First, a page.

x = id[x];

}

return x;

}

void union1(int x, int y)

{

int p = root(x);

int q = root(y);

id[p] = id[q];

}

long long kruskal(pair<long long, pair<int, int> > p[])

{

int x, y;

long long cost, minimumCost = 0;

for(int i = 0;i < edges;++i)

{

// Selecting edges one by one in increasing order from the beginning

x = p[i].second.first;

y = p[i].second.second;

cost = p[i].first;

// Check if the selected edge is creating a cycle or not

if(root(x) != root(y))

{

minimumCost += cost;

union1(x, y);

}

}

return minimumCost;

}

int main()

{

int x, y;

long long weight, cost, minimumCost;

initialize();

cin >> nodes >> edges;

for(int i = 0;i < edges;++i)

{

cin >> x >> y >> weight;

p[i] = make_pair(weight, make_pair(x, y));

}

// Sort the edges in the ascending order

sort(p, p + edges);

minimumCost = kruskal(p);

cout << minimumCost << endl;

return 0;

}

Time Complexity:

In Kruskal’s algorithm, most time consuming operation is sorting because the entire complexity of the Disjoint-Set operations are going to be , which is that the overall Time Complexity of the algorithm.

Prim’s Algorithm

Prim’s Algorithm also use Greedy approach to seek out the minimum spanning tree. In Prim’s Algorithm we grow the spanning tree from a starting position. Unlike a foothold in Kruskal’s, we add vertex to the growing spanning tree in Prim’s.

Algorithm Steps:

Maintain two disjoint sets of vertices. One containing vertices that are within the growing spanning tree and other that aren’t within the growing spanning tree.

Select the most cost effective vertex that’s connected to the growing spanning tree and isn’t within the growing spanning tree and add it into the growing spanning tree. this will be done using Priority Queues. Insert the vertices, that are connected to growing spanning tree, into the Priority Queue.

Check for cycles. to try to to that, mark the nodes which are already selected and insert only those nodes within the Priority Queue that aren’t marked.

Consider the instance below:

In Prim’s Algorithm, we’ll start with an arbitrary node (it doesn’t matter which one) and mark it. In each iteration we’ll mark a replacement vertex that’s adjacent to the one that we’ve already marked. As a greedy algorithm, Prim’s algorithm will select the most cost effective edge and mark the vertex. So we’ll simply choose the sting with weight 1. within the next iteration we’ve three options, edges with weight 2, 3 and 4. So, we’ll select the sting with weight 2 and mark the vertex. Now again we’ve three options, edges with weight 3, 4 and 5. But we can’t choose edge with weight 3 because it is creating a cycle. So we’ll select the sting with weight 4 and that we find yourself with the minimum spanning tree of total cost 7 ( = 1 + 2 +4).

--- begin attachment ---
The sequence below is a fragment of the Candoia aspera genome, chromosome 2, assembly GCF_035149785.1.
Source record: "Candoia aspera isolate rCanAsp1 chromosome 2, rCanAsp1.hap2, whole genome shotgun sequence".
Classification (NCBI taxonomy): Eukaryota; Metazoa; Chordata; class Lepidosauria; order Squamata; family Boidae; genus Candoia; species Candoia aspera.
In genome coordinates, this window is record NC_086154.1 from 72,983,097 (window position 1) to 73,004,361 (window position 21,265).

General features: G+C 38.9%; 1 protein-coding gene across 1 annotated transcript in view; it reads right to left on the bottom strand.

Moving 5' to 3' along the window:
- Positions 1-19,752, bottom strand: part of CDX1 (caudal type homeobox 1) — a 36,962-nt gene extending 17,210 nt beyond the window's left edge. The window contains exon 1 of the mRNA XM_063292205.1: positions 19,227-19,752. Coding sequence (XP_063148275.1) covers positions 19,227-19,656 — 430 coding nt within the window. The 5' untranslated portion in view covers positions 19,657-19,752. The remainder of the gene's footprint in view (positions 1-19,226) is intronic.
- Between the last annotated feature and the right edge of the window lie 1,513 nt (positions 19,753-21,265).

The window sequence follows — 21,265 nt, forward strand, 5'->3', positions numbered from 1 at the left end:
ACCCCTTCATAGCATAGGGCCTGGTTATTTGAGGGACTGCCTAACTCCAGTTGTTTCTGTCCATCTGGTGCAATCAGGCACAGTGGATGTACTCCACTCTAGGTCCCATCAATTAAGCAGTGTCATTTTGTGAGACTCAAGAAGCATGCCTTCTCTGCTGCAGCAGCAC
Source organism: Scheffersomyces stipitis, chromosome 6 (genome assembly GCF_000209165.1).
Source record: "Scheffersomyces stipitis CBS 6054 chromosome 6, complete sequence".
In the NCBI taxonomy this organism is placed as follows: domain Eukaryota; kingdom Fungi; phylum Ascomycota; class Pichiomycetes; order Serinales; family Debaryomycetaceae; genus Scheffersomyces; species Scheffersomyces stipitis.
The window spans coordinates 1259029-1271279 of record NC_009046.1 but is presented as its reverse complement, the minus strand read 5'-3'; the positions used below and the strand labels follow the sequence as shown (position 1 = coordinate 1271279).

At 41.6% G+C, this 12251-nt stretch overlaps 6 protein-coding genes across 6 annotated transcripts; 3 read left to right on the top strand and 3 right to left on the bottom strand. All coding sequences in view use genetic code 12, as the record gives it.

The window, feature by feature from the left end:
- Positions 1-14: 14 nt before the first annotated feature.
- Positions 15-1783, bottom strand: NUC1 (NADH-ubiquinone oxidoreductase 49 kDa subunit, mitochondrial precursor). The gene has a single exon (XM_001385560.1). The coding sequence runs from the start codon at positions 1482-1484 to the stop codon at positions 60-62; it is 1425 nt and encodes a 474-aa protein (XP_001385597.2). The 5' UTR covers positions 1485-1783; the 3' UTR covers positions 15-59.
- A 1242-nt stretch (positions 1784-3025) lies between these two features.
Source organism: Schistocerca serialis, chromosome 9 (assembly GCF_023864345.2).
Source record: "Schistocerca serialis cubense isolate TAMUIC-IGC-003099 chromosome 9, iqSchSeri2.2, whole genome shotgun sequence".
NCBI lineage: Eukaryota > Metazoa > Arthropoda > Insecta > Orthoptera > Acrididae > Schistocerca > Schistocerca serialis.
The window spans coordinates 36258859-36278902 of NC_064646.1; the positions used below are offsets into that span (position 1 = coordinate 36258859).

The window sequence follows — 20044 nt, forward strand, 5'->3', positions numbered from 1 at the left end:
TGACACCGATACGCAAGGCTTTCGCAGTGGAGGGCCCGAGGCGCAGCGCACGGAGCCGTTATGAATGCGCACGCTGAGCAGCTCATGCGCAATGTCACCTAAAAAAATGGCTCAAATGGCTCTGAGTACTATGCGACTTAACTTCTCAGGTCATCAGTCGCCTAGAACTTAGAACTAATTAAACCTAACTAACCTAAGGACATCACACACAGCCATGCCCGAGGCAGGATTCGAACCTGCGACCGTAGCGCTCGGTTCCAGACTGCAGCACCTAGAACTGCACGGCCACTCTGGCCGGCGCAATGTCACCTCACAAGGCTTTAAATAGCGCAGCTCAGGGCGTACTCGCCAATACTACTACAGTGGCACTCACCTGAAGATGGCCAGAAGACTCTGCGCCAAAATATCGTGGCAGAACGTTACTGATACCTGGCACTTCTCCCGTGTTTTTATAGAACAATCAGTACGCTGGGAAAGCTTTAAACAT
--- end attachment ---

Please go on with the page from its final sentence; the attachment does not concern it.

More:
Implementation:

#include <iostream>

#include <vector>

#include <queue>

#include <functional>

#include <utility>

using namespace std;

const int MAX = 1e4 + 5;

typedef pair<long long, int> PII;

bool marked[MAX];

vector <PII> adj[MAX];

long long prim(int x)

{

priority_queue<PII, vector<PII>, greater<PII> > Q;

int y;

long long minimumCost = 0;

PII p;

Q.push(make_pair(0, x));

while(!Q.empty())

{

// Select the edge with minimum weight

p = Q.top();

Q.pop();

x = p.second;

// Checking for cycle

if(marked[x] == true)

continue;

minimumCost += p.first;

marked[x] = true;

for(int i = 0;i < adj[x].size();++i)

{

y = adj[x][i].second;

if(marked[y] == false)

Q.push(adj[x][i]);

}

}

return minimumCost;

}

int main()

{

int nodes, edges, x, y;

long long weight, minimumCost;

cin >> nodes >> edges;

for(int i = 0;i < edges;++i)

{

cin >> x >> y >> weight;

adj[x].push_back(make_pair(weight, y));

adj[y].push_back(make_pair(weight, x));

}

// Selecting 1 as the starting node

minimumCost = prim(1);

cout << minimumCost << endl;

return 0;

}